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I once read an article about creating web pages, which cautioned designers that their icons might be meaningful to the designer but were meaningless to users. With the transition from text based DOS applications to graphics based Windows programs, developers seem obsessed with replacing perfectly understandable words with funny little pictures. Just ...


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From examining this website, I can see why the title link here does it. Looking aat the page source code I see the link is in the (class="question-hyperlink"). That is here at the top for the article, but it is the same link and class when the article excerpt is displayed in the question page. Each Question has its own div with the link, excerpt and other ...


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I've been surfing the net since it's inception. I can say that I perceive underlined text of the fore color to be plain text, and underlined; or not underlined text of a different color as possible links, and I usually hover over them if not underlined and observe the status bar to see if this is so. I also perceive text in a box as a button to a link and ...


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It is hard to say whether everyone does, but the majority who use the interest would. Nielson Norman group guidelines specify underlining links and the majority of websites tend to follow this. Nielson Norman Group - Guidelines for visualising links. There is not much research on this so the best way to find out? Conduct a study yourself, you could have a ...


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Your question is complicated in that it's embedded in a bad practice. This Smashing Magazine article about why your links should never say "Click here" sums it up quite well. "Click" puts too much emphasis on mouse mechanics, "here" conceals what is being clicked, and in your example, "go to" is implicit in the action of a link. Assuming for the sake ...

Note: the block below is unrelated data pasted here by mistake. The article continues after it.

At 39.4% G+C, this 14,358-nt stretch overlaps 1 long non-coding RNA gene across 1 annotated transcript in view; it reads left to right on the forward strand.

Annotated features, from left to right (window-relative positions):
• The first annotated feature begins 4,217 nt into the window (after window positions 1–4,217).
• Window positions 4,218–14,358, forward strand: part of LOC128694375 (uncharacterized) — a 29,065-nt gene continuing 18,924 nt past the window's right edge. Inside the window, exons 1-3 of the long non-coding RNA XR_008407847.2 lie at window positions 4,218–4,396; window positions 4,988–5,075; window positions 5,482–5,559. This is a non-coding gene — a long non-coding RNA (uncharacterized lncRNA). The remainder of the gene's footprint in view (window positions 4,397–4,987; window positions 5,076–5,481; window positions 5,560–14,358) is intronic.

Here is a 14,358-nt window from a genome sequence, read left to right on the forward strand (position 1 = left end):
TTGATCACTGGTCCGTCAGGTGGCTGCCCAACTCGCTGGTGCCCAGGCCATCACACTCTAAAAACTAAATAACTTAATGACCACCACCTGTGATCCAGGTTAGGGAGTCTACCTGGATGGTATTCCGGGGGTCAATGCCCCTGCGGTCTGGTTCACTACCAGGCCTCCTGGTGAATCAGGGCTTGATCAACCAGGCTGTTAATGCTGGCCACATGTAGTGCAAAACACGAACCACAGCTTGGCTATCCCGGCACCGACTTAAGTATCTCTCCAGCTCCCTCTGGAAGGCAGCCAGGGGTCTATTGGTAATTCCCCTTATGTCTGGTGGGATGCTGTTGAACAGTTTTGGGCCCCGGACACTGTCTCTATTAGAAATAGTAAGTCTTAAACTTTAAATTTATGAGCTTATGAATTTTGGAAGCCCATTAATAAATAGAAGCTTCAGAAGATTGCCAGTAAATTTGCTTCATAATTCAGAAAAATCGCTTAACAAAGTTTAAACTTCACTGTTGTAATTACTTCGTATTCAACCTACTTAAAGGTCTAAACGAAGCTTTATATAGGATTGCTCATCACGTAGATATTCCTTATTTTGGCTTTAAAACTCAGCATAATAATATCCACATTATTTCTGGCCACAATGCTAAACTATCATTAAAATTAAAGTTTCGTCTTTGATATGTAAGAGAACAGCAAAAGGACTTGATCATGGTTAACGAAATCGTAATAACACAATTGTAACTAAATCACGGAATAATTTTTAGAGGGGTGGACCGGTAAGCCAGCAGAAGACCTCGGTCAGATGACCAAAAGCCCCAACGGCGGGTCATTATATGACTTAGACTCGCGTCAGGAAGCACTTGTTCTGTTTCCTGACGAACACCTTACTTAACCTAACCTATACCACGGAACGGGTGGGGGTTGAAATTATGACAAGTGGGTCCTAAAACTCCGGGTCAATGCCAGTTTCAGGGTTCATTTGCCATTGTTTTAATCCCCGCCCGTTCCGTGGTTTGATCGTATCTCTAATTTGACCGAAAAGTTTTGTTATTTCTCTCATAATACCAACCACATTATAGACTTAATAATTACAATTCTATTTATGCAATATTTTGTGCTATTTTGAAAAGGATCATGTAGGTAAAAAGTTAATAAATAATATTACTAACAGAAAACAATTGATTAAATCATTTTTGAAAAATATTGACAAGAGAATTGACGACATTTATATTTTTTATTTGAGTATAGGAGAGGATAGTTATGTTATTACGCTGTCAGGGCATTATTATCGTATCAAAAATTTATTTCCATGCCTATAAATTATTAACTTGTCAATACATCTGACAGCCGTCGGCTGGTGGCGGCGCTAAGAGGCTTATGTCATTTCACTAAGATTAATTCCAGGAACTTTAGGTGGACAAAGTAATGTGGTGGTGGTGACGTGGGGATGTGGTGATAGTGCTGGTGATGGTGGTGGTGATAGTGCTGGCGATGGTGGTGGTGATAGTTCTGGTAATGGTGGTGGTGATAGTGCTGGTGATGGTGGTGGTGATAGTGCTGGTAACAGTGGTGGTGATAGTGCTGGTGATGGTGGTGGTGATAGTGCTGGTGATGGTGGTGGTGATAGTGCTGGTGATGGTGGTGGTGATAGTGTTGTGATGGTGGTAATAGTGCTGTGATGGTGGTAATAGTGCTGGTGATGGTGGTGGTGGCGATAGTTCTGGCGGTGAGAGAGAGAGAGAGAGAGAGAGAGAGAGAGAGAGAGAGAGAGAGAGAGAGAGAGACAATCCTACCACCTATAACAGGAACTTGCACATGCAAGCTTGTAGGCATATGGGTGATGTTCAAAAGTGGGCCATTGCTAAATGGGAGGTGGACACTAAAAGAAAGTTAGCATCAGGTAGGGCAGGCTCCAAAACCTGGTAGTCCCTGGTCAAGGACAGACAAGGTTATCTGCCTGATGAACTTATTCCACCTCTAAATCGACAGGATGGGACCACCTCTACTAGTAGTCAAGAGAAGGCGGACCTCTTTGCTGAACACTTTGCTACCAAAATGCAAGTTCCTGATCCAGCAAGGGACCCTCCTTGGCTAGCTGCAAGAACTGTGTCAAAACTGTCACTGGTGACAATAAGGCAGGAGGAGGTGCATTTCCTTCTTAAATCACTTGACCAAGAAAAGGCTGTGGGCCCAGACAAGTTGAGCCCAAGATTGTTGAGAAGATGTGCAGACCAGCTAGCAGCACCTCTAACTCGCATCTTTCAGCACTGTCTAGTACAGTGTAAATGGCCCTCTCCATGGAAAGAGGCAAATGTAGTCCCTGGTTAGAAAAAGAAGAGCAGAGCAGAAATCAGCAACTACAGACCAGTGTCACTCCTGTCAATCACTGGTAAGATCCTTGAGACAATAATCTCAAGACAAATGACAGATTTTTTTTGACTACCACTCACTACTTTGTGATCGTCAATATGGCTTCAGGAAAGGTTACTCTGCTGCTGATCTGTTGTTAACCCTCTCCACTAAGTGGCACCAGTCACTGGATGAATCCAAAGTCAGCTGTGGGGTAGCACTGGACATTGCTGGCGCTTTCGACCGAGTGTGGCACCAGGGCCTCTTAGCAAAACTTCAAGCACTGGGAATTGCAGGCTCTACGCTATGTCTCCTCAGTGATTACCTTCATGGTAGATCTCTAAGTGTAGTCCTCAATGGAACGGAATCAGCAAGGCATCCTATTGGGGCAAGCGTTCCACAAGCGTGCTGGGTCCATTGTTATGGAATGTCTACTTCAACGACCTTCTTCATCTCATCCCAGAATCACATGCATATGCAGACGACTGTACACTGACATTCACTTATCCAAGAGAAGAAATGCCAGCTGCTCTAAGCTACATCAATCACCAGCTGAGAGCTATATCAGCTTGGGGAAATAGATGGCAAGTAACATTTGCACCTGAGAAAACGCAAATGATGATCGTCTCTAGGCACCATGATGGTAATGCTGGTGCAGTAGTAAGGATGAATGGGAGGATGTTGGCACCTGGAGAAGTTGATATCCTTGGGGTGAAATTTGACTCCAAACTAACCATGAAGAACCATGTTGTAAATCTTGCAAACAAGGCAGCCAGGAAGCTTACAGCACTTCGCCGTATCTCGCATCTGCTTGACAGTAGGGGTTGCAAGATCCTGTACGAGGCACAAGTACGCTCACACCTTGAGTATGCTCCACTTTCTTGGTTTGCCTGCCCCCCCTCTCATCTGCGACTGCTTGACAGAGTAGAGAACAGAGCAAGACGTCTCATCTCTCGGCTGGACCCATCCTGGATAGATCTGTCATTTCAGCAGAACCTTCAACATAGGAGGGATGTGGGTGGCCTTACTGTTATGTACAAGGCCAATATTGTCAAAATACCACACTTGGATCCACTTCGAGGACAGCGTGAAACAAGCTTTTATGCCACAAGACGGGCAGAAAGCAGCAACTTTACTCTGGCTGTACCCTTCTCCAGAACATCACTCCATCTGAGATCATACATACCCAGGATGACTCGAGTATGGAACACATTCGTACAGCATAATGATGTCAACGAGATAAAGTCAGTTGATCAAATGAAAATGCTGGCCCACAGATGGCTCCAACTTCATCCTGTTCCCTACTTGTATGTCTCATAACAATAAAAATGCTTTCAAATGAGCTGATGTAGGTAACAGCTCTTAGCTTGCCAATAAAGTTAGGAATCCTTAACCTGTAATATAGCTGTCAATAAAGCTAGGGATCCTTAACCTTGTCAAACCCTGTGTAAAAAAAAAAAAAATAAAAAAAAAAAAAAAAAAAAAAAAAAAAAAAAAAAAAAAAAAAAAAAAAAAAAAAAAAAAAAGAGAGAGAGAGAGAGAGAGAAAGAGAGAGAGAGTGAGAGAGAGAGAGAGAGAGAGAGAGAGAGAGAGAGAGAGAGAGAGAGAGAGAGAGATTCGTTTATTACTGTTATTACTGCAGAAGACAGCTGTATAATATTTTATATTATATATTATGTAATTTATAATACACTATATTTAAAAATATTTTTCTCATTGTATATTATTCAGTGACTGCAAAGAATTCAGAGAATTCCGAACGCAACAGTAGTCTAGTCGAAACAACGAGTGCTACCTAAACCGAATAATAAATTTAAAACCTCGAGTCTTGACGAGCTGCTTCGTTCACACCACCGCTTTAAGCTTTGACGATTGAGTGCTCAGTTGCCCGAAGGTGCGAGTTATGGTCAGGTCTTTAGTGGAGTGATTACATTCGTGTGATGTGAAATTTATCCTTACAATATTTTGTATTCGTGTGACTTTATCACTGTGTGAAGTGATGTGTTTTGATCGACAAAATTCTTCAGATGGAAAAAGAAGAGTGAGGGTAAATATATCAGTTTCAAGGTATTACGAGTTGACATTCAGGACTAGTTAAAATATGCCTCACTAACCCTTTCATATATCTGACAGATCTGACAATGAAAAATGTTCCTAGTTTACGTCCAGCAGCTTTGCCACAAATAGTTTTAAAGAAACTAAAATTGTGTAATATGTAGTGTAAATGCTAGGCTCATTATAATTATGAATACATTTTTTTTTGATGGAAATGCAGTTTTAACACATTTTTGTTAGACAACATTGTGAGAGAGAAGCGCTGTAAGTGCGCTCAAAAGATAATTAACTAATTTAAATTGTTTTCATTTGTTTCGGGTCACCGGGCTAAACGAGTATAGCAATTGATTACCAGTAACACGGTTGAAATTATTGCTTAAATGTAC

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Option 1 Adequate, the word "here" is representing exactly where the user can click Option 2 Inadequate, you are telling the user that click in a place but the action is located elsewhere Option 3 Is a mix between #1 and #2, but is not common. There is generally a one to one relationship between a link and an action. I'd avoid it. Option 4 Most ...


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Ask yourself the following: Is the content on the web page supposed to be disclosed and hidden from unauthorized users? Do you want to restrict social sharing from those users you’re e-mailing? Is it a bad thing that users you haven’t e-mailed also get hold of the information through trusted friends? Do users in general trust an obviously unsafe password ...


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Simply put: people expect to see a video when they click 'watch video'. I think it very much depends from user to user, what implementation he expects (what is he used to?). With the visual design you can give hints of how thing are going to work. So for example, if you choose for the first implementation: leave some white space for the video and make the ...


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I will give one of the best answers now. Ofcourse the colors have meaning.There this flower named as Lupinus Argenteus which is usually blue in color. But after a Bee visits the flower and obtains nectar from the flower, the color changes to purple in a few days. This makes the Bee understand that the flower has been visited and doesn't waste its time in ...


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I recommend that 'Cancel' should be removed and retain the "Back to..." link. Currently, initiating either the "Cancel" and "Back To..." actions invoke the same abandonment of the use case of making updates to this user profile. The only difference is that the "Back To.." link is more explicit in where the user will be taken compared to the "Cancel" button. ...


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The answer to this is going to heavily depend on the transition between the list and the details view. For example, if the details view slides in (not a hard refresh), then it makes more sense for the buttons to be "Save" and "<- Back", indicating that it moves you back to the list view. If the details view appears above the list view, then "Save" and ...



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